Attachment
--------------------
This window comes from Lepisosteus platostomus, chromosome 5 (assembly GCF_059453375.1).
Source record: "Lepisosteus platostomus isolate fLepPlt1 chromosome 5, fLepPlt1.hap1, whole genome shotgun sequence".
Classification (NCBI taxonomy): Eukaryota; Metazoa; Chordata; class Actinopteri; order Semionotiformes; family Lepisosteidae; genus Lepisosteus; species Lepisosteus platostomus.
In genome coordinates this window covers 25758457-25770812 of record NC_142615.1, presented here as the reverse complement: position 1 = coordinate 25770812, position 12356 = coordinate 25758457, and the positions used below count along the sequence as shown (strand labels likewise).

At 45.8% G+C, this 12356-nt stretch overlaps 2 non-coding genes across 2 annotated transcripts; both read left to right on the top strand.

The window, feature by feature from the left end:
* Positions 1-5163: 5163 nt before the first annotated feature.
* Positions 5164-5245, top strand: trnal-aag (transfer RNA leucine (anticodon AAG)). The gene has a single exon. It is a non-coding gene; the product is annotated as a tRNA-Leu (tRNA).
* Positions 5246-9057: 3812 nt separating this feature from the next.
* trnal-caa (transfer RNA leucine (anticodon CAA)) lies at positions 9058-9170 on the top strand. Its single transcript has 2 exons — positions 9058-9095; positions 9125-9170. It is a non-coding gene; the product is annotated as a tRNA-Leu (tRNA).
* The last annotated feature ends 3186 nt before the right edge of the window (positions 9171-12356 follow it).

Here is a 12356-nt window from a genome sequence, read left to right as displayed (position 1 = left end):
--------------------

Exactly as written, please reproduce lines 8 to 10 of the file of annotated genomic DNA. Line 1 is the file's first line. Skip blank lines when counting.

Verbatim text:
* Positions 5164-5245, top strand: trnal-aag (transfer RNA leucine (anticodon AAG)). The gene has a single exon. It is a non-coding gene; the product is annotated as a tRNA-Leu (tRNA).
* Positions 5246-9057: 3812 nt separating this feature from the next.
* trnal-caa (transfer RNA leucine (anticodon CAA)) lies at positions 9058-9170 on the top strand. Its single transcript has 2 exons — positions 9058-9095; positions 9125-9170. It is a non-coding gene; the product is annotated as a tRNA-Leu (tRNA).